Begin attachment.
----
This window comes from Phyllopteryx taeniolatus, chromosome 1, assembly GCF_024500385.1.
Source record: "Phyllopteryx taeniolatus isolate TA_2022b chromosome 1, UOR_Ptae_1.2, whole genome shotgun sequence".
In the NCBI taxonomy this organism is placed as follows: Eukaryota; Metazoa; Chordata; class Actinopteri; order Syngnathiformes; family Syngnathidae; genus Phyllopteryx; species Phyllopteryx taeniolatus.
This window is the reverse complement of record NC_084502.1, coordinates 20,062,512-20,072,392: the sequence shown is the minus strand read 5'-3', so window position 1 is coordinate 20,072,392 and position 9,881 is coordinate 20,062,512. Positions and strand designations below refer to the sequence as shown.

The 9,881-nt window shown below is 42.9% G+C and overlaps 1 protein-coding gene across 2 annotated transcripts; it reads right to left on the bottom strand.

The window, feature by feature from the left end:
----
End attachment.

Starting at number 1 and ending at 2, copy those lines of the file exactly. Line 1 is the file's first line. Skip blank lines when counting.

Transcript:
This window comes from Phyllopteryx taeniolatus, chromosome 1, assembly GCF_024500385.1.
Source record: "Phyllopteryx taeniolatus isolate TA_2022b chromosome 1, UOR_Ptae_1.2, whole genome shotgun sequence".